Back in the United States our Halloween truly began with the planning of costumes, something we usually started in late September. We would ask each other what costumes would be interesting or particularly fun to do. Once a consensus was reached about a costume idea, the next step would be to surf the net in an attempt to work out the costumes feasibility. During the first few weeks of October, you could witness the inevitable flocking of the majestic Halloween seasonal stores. In any town of sufficient size you could find a good 52,000 of which to peruse through. When the goods in these stores inevitably proved too expensive we would then go to Goodwill and hardware stores to begin the actual process of cobbling together a second hand monstrosity of a costume.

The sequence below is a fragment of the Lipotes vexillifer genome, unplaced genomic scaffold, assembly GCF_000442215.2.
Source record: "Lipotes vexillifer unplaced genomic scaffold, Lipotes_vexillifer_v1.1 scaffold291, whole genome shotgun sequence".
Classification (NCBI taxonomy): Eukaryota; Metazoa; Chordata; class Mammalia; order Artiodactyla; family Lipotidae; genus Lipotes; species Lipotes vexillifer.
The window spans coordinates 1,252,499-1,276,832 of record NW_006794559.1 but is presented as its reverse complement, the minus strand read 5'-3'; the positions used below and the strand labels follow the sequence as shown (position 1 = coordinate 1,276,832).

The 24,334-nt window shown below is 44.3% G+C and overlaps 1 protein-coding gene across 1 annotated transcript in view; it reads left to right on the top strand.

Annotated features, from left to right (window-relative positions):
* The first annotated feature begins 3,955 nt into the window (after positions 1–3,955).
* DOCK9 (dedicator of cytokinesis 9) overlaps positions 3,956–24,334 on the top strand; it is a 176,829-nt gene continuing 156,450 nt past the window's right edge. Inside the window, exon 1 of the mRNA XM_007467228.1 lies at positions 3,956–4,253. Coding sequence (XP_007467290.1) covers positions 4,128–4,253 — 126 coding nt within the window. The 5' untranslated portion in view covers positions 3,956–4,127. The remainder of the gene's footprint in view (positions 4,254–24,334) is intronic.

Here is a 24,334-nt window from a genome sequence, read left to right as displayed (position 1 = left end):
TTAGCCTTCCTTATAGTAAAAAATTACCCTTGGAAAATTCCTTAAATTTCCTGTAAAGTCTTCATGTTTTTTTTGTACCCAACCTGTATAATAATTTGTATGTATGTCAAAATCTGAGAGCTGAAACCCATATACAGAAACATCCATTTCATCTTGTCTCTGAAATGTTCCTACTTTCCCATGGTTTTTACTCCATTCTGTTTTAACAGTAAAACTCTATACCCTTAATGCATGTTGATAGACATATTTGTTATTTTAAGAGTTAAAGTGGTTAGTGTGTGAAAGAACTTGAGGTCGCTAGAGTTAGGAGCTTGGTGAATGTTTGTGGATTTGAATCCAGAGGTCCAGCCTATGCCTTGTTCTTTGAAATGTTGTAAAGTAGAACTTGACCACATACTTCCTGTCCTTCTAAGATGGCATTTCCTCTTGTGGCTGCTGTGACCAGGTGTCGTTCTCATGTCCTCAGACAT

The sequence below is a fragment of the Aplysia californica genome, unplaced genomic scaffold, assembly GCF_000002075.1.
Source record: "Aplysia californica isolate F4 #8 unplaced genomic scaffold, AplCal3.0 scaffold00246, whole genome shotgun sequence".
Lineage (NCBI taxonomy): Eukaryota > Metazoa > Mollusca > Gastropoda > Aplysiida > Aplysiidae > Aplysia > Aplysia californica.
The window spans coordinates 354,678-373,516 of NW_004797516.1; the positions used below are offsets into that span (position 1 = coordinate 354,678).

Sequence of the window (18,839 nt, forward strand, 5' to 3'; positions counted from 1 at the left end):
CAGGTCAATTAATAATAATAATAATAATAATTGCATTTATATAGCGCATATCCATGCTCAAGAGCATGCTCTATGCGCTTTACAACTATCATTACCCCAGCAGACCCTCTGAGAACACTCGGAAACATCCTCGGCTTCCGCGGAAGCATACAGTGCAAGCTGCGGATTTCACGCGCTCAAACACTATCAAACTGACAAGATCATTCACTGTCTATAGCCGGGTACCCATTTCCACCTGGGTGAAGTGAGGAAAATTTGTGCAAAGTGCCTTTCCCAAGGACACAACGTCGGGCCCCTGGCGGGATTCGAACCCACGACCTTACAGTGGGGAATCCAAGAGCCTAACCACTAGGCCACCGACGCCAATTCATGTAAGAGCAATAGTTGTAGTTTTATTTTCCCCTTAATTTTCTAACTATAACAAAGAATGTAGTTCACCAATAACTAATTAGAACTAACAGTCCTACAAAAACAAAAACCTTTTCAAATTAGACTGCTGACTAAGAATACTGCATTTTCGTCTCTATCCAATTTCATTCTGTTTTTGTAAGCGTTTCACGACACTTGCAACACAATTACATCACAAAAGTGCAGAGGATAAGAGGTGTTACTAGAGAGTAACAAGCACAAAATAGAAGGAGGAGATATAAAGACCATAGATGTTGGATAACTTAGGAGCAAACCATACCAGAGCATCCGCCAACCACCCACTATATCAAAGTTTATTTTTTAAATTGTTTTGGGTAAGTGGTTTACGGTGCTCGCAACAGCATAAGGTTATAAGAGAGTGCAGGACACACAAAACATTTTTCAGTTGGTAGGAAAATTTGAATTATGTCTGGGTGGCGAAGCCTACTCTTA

Living in Budapest offers difficulties in this plan. First and foremost, a point which I have already touched on is that Halloween isn’t exactly the reason for the season in these parts. My girlfriend and I don’t have many traditions that we stick to on a yearly basis and we were unwilling to let this one pass without expending the effort. We resolved to bring this little bit of home with us. Secondly is the fact that shipping and handling is an expensive process when directed towards Central Europe as opposed to the Western United States. It soon became apparent that what we wanted would take greater effort.A brief exploratory probe of the internet informed us that the number of costume shops which lacked the adjective of “adult” was quite limited. There was one promising prospect that stood out due to its description and location. Identified as the place to go to get what we needed and conveniently located downtown we made the plan to scout the store one day after work.